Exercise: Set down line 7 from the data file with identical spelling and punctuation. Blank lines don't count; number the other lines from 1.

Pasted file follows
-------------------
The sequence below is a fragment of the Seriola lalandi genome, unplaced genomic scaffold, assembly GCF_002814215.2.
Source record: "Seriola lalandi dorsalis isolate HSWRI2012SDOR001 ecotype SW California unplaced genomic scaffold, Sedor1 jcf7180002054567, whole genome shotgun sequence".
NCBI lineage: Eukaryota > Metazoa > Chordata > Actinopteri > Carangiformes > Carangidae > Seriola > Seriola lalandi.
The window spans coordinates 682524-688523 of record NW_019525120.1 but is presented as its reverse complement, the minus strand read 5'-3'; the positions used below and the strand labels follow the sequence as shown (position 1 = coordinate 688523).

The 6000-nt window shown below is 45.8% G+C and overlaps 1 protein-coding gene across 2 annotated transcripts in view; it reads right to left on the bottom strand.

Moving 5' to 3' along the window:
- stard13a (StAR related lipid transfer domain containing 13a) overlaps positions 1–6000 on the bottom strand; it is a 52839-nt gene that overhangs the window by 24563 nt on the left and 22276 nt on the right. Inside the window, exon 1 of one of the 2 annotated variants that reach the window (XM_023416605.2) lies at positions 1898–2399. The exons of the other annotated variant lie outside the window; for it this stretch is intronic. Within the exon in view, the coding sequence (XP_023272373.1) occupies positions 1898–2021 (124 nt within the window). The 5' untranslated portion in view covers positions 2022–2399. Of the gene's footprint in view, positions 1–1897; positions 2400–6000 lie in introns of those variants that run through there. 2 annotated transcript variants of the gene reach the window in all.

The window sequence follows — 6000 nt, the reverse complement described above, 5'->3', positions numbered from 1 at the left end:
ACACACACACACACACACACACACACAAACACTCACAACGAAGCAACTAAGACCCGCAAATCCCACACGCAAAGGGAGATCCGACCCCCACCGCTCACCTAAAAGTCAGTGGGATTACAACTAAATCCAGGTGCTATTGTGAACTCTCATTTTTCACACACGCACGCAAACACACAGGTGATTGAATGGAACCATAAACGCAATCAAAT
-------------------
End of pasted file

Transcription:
- stard13a (StAR related lipid transfer domain containing 13a) overlaps positions 1–6000 on the bottom strand; it is a 52839-nt gene that overhangs the window by 24563 nt on the left and 22276 nt on the right. Inside the window, exon 1 of one of the 2 annotated variants that reach the window (XM_023416605.2) lies at positions 1898–2399. The exons of the other annotated variant lie outside the window; for it this stretch is intronic. Within the exon in view, the coding sequence (XP_023272373.1) occupies positions 1898–2021 (124 nt within the window). The 5' untranslated portion in view covers positions 2022–2399. Of the gene's footprint in view, positions 1–1897; positions 2400–6000 lie in introns of those variants that run through there. 2 annotated transcript variants of the gene reach the window in all.